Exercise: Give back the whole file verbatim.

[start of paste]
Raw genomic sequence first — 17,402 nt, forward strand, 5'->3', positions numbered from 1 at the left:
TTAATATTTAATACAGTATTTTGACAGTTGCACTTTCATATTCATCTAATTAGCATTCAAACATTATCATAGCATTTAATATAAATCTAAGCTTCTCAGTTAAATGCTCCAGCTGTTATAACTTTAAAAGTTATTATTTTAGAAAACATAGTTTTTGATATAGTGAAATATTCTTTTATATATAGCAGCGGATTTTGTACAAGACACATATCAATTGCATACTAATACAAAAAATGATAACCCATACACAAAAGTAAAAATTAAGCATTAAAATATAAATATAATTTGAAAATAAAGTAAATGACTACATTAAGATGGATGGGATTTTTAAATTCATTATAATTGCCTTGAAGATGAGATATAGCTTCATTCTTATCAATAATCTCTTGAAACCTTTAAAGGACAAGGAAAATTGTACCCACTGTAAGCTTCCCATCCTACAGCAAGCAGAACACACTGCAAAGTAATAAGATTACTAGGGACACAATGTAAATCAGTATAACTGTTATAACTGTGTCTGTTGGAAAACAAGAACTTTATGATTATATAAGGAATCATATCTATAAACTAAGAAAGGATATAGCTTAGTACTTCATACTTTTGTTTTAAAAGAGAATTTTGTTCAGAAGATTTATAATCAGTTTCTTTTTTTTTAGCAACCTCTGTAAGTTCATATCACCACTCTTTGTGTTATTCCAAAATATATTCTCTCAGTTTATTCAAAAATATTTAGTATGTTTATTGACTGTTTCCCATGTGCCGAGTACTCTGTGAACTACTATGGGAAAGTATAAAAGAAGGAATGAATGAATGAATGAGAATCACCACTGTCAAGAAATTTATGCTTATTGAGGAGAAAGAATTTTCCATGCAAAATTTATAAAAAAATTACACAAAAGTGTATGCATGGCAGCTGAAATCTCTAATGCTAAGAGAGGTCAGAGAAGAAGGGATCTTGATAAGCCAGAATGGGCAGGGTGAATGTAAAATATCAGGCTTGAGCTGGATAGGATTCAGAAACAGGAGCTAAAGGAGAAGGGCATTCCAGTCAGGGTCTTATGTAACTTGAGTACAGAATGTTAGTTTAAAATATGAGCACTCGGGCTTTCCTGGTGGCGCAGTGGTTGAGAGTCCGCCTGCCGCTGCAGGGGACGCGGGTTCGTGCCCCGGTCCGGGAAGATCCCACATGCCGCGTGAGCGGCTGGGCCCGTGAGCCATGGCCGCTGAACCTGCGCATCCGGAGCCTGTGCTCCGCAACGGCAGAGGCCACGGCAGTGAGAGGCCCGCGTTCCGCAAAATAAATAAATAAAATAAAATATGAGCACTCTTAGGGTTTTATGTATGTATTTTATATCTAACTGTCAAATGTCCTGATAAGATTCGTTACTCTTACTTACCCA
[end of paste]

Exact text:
Raw genomic sequence first — 17,402 nt, forward strand, 5'->3', positions numbered from 1 at the left:
TTAATATTTAATACAGTATTTTGACAGTTGCACTTTCATATTCATCTAATTAGCATTCAAACATTATCATAGCATTTAATATAAATCTAAGCTTCTCAGTTAAATGCTCCAGCTGTTATAACTTTAAAAGTTATTATTTTAGAAAACATAGTTTTTGATATAGTGAAATATTCTTTTATATATAGCAGCGGATTTTGTACAAGACACATATCAATTGCATACTAATACAAAAAATGATAACCCATACACAAAAGTAAAAATTAAGCATTAAAATATAAATATAATTTGAAAATAAAGTAAATGACTACATTAAGATGGATGGGATTTTTAAATTCATTATAATTGCCTTGAAGATGAGATATAGCTTCATTCTTATCAATAATCTCTTGAAACCTTTAAAGGACAAGGAAAATTGTACCCACTGTAAGCTTCCCATCCTACAGCAAGCAGAACACACTGCAAAGTAATAAGATTACTAGGGACACAATGTAAATCAGTATAACTGTTATAACTGTGTCTGTTGGAAAACAAGAACTTTATGATTATATAAGGAATCATATCTATAAACTAAGAAAGGATATAGCTTAGTACTTCATACTTTTGTTTTAAAAGAGAATTTTGTTCAGAAGATTTATAATCAGTTTCTTTTTTTTTAGCAACCTCTGTAAGTTCATATCACCACTCTTTGTGTTATTCCAAAATATATTCTCTCAGTTTATTCAAAAATATTTAGTATGTTTATTGACTGTTTCCCATGTGCCGAGTACTCTGTGAACTACTATGGGAAAGTATAAAAGAAGGAATGAATGAATGAATGAGAATCACCACTGTCAAGAAATTTATGCTTATTGAGGAGAAAGAATTTTCCATGCAAAATTTATAAAAAAATTACACAAAAGTGTATGCATGGCAGCTGAAATCTCTAATGCTAAGAGAGGTCAGAGAAGAAGGGATCTTGATAAGCCAGAATGGGCAGGGTGAATGTAAAATATCAGGCTTGAGCTGGATAGGATTCAGAAACAGGAGCTAAAGGAGAAGGGCATTCCAGTCAGGGTCTTATGTAACTTGAGTACAGAATGTTAGTTTAAAATATGAGCACTCGGGCTTTCCTGGTGGCGCAGTGGTTGAGAGTCCGCCTGCCGCTGCAGGGGACGCGGGTTCGTGCCCCGGTCCGGGAAGATCCCACATGCCGCGTGAGCGGCTGGGCCCGTGAGCCATGGCCGCTGAACCTGCGCATCCGGAGCCTGTGCTCCGCAACGGCAGAGGCCACGGCAGTGAGAGGCCCGCGTTCCGCAAAATAAATAAATAAAATAAAATATGAGCACTCTTAGGGTTTTATGTATGTATTTTATATCTAACTGTCAAATGTCCTGATAAGATTCGTTACTCTTACTTACCCA